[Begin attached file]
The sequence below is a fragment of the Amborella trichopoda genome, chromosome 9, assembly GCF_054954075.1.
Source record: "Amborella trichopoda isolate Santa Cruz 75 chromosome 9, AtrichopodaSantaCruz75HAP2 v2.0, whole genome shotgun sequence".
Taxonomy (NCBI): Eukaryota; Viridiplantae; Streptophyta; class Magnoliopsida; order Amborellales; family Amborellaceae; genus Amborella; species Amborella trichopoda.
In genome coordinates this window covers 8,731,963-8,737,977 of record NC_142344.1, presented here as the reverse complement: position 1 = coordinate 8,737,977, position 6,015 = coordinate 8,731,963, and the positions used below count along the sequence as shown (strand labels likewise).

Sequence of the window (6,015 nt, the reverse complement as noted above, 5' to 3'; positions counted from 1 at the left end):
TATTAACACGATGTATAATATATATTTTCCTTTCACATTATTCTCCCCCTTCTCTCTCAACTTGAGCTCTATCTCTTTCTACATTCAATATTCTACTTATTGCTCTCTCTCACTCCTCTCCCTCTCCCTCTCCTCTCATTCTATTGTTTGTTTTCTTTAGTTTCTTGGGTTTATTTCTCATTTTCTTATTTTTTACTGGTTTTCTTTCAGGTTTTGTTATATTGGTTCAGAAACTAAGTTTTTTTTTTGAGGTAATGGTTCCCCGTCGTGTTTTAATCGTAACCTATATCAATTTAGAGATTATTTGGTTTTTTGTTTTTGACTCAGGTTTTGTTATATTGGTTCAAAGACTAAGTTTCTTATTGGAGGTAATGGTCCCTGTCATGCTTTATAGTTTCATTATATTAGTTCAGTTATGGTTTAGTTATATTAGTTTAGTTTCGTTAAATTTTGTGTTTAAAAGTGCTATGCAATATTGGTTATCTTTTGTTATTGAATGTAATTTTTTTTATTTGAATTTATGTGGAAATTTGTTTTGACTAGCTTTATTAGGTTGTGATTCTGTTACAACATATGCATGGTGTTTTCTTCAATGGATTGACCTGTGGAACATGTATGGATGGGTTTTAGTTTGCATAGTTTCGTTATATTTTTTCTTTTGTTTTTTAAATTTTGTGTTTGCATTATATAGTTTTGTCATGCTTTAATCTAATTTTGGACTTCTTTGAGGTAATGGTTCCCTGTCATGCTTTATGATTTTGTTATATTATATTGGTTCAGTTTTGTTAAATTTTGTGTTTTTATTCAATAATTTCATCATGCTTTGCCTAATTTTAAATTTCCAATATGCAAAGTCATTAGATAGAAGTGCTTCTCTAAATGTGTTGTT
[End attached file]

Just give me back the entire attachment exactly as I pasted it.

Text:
The sequence below is a fragment of the Amborella trichopoda genome, chromosome 9, assembly GCF_054954075.1.
Source record: "Amborella trichopoda isolate Santa Cruz 75 chromosome 9, AtrichopodaSantaCruz75HAP2 v2.0, whole genome shotgun sequence".
Taxonomy (NCBI): Eukaryota; Viridiplantae; Streptophyta; class Magnoliopsida; order Amborellales; family Amborellaceae; genus Amborella; species Amborella trichopoda.
In genome coordinates this window covers 8,731,963-8,737,977 of record NC_142344.1, presented here as the reverse complement: position 1 = coordinate 8,737,977, position 6,015 = coordinate 8,731,963, and the positions used below count along the sequence as shown (strand labels likewise).

Sequence of the window (6,015 nt, the reverse complement as noted above, 5' to 3'; positions counted from 1 at the left end):
TATTAACACGATGTATAATATATATTTTCCTTTCACATTATTCTCCCCCTTCTCTCTCAACTTGAGCTCTATCTCTTTCTACATTCAATATTCTACTTATTGCTCTCTCTCACTCCTCTCCCTCTCCCTCTCCTCTCATTCTATTGTTTGTTTTCTTTAGTTTCTTGGGTTTATTTCTCATTTTCTTATTTTTTACTGGTTTTCTTTCAGGTTTTGTTATATTGGTTCAGAAACTAAGTTTTTTTTTTGAGGTAATGGTTCCCCGTCGTGTTTTAATCGTAACCTATATCAATTTAGAGATTATTTGGTTTTTTGTTTTTGACTCAGGTTTTGTTATATTGGTTCAAAGACTAAGTTTCTTATTGGAGGTAATGGTCCCTGTCATGCTTTATAGTTTCATTATATTAGTTCAGTTATGGTTTAGTTATATTAGTTTAGTTTCGTTAAATTTTGTGTTTAAAAGTGCTATGCAATATTGGTTATCTTTTGTTATTGAATGTAATTTTTTTTATTTGAATTTATGTGGAAATTTGTTTTGACTAGCTTTATTAGGTTGTGATTCTGTTACAACATATGCATGGTGTTTTCTTCAATGGATTGACCTGTGGAACATGTATGGATGGGTTTTAGTTTGCATAGTTTCGTTATATTTTTTCTTTTGTTTTTTAAATTTTGTGTTTGCATTATATAGTTTTGTCATGCTTTAATCTAATTTTGGACTTCTTTGAGGTAATGGTTCCCTGTCATGCTTTATGATTTTGTTATATTATATTGGTTCAGTTTTGTTAAATTTTGTGTTTTTATTCAATAATTTCATCATGCTTTGCCTAATTTTAAATTTCCAATATGCAAAGTCATTAGATAGAAGTGCTTCTCTAAATGTGTTGTT